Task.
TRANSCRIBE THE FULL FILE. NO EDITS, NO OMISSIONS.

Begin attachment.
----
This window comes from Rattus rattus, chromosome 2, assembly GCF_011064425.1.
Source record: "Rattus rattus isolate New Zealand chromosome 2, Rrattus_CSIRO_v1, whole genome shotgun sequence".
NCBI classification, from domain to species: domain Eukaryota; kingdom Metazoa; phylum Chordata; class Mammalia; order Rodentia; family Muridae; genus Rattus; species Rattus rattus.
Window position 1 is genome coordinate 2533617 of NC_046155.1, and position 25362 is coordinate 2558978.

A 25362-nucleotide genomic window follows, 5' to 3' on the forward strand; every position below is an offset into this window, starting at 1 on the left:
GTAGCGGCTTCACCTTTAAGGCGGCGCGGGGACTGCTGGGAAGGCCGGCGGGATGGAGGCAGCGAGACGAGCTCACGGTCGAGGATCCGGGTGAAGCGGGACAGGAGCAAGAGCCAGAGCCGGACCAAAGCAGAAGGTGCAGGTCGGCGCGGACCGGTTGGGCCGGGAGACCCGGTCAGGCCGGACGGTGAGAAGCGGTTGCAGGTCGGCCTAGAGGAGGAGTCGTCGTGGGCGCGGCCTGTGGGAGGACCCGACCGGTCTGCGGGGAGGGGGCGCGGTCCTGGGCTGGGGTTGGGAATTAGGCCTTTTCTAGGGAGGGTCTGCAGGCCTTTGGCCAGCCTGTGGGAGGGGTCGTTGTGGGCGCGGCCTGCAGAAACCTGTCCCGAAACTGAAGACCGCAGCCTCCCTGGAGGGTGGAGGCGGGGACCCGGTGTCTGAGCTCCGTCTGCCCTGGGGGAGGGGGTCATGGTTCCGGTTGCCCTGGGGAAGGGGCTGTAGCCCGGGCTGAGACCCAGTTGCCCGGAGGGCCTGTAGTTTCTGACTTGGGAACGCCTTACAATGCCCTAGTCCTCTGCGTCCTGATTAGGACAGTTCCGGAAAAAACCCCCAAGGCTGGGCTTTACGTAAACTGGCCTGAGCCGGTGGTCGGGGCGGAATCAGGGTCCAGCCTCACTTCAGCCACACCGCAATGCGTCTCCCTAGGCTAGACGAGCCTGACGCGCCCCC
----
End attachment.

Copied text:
This window comes from Rattus rattus, chromosome 2, assembly GCF_011064425.1.
Source record: "Rattus rattus isolate New Zealand chromosome 2, Rrattus_CSIRO_v1, whole genome shotgun sequence".
NCBI classification, from domain to species: domain Eukaryota; kingdom Metazoa; phylum Chordata; class Mammalia; order Rodentia; family Muridae; genus Rattus; species Rattus rattus.
Window position 1 is genome coordinate 2533617 of NC_046155.1, and position 25362 is coordinate 2558978.

A 25362-nucleotide genomic window follows, 5' to 3' on the forward strand; every position below is an offset into this window, starting at 1 on the left:
GTAGCGGCTTCACCTTTAAGGCGGCGCGGGGACTGCTGGGAAGGCCGGCGGGATGGAGGCAGCGAGACGAGCTCACGGTCGAGGATCCGGGTGAAGCGGGACAGGAGCAAGAGCCAGAGCCGGACCAAAGCAGAAGGTGCAGGTCGGCGCGGACCGGTTGGGCCGGGAGACCCGGTCAGGCCGGACGGTGAGAAGCGGTTGCAGGTCGGCCTAGAGGAGGAGTCGTCGTGGGCGCGGCCTGTGGGAGGACCCGACCGGTCTGCGGGGAGGGGGCGCGGTCCTGGGCTGGGGTTGGGAATTAGGCCTTTTCTAGGGAGGGTCTGCAGGCCTTTGGCCAGCCTGTGGGAGGGGTCGTTGTGGGCGCGGCCTGCAGAAACCTGTCCCGAAACTGAAGACCGCAGCCTCCCTGGAGGGTGGAGGCGGGGACCCGGTGTCTGAGCTCCGTCTGCCCTGGGGGAGGGGGTCATGGTTCCGGTTGCCCTGGGGAAGGGGCTGTAGCCCGGGCTGAGACCCAGTTGCCCGGAGGGCCTGTAGTTTCTGACTTGGGAACGCCTTACAATGCCCTAGTCCTCTGCGTCCTGATTAGGACAGTTCCGGAAAAAACCCCCAAGGCTGGGCTTTACGTAAACTGGCCTGAGCCGGTGGTCGGGGCGGAATCAGGGTCCAGCCTCACTTCAGCCACACCGCAATGCGTCTCCCTAGGCTAGACGAGCCTGACGCGCCCCC